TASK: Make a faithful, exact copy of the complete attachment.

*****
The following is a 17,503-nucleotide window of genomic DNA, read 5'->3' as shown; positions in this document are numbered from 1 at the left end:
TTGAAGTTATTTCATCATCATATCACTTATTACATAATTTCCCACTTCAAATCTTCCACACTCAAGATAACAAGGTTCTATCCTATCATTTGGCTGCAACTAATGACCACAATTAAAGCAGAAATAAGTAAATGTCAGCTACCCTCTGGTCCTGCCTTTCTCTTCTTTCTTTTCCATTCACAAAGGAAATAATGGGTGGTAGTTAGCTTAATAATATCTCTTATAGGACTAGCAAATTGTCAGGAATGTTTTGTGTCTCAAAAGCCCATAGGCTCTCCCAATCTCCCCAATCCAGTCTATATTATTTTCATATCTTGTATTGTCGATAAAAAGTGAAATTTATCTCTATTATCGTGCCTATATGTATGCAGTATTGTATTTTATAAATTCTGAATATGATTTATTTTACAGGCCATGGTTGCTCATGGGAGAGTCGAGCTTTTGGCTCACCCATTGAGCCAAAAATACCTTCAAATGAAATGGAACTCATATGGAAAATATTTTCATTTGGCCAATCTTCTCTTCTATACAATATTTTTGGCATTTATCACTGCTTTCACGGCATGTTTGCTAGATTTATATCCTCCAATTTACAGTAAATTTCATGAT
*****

The following is a 17,503-nucleotide window of genomic DNA, read 5'->3' as shown; positions in this document are numbered from 1 at the left end:
TTGAAGTTATTTCATCATCATATCACTTATTACATAATTTCCCACTTCAAATCTTCCACACTCAAGATAACAAGGTTCTATCCTATCATTTGGCTGCAACTAATGACCACAATTAAAGCAGAAATAAGTAAATGTCAGCTACCCTCTGGTCCTGCCTTTCTCTTCTTTCTTTTCCATTCACAAAGGAAATAATGGGTGGTAGTTAGCTTAATAATATCTCTTATAGGACTAGCAAATTGTCAGGAATGTTTTGTGTCTCAAAAGCCCATAGGCTCTCCCAATCTCCCCAATCCAGTCTATATTATTTTCATATCTTGTATTGTCGATAAAAAGTGAAATTTATCTCTATTATCGTGCCTATATGTATGCAGTATTGTATTTTATAAATTCTGAATATGATTTATTTTACAGGCCATGGTTGCTCATGGGAGAGTCGAGCTTTTGGCTCACCCATTGAGCCAAAAATACCTTCAAATGAAATGGAACTCATATGGAAAATATTTTCATTTGGCCAATCTTCTCTTCTATACAATATTTTTGGCATTTATCACTGCTTTCACGGCATGTTTGCTAGATTTATATCCTCCAATTTACAGTAAATTTCATGAT